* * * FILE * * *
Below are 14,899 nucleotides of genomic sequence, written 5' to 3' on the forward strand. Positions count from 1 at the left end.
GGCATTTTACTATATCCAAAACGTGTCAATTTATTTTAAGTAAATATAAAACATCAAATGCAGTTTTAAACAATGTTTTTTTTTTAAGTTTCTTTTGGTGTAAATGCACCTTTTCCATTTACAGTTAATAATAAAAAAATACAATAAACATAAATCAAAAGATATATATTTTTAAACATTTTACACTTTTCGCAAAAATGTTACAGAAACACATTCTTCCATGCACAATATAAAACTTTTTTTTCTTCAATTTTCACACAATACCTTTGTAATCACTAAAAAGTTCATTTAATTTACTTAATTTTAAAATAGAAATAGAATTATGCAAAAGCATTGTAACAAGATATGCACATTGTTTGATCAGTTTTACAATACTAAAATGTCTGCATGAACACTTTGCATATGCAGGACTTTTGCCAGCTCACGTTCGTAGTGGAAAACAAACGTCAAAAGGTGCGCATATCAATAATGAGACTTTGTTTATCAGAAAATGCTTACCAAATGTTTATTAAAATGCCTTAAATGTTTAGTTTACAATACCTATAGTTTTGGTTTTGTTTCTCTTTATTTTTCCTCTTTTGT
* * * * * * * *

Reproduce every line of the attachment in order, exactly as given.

Below are 14,899 nucleotides of genomic sequence, written 5' to 3' on the forward strand. Positions count from 1 at the left end.
GGCATTTTACTATATCCAAAACGTGTCAATTTATTTTAAGTAAATATAAAACATCAAATGCAGTTTTAAACAATGTTTTTTTTTTAAGTTTCTTTTGGTGTAAATGCACCTTTTCCATTTACAGTTAATAATAAAAAAATACAATAAACATAAATCAAAAGATATATATTTTTAAACATTTTACACTTTTCGCAAAAATGTTACAGAAACACATTCTTCCATGCACAATATAAAACTTTTTTTTCTTCAATTTTCACACAATACCTTTGTAATCACTAAAAAGTTCATTTAATTTACTTAATTTTAAAATAGAAATAGAATTATGCAAAAGCATTGTAACAAGATATGCACATTGTTTGATCAGTTTTACAATACTAAAATGTCTGCATGAACACTTTGCATATGCAGGACTTTTGCCAGCTCACGTTCGTAGTGGAAAACAAACGTCAAAAGGTGCGCATATCAATAATGAGACTTTGTTTATCAGAAAATGCTTACCAAATGTTTATTAAAATGCCTTAAATGTTTAGTTTACAATACCTATAGTTTTGGTTTTGTTTCTCTTTATTTTTCCTCTTTTGT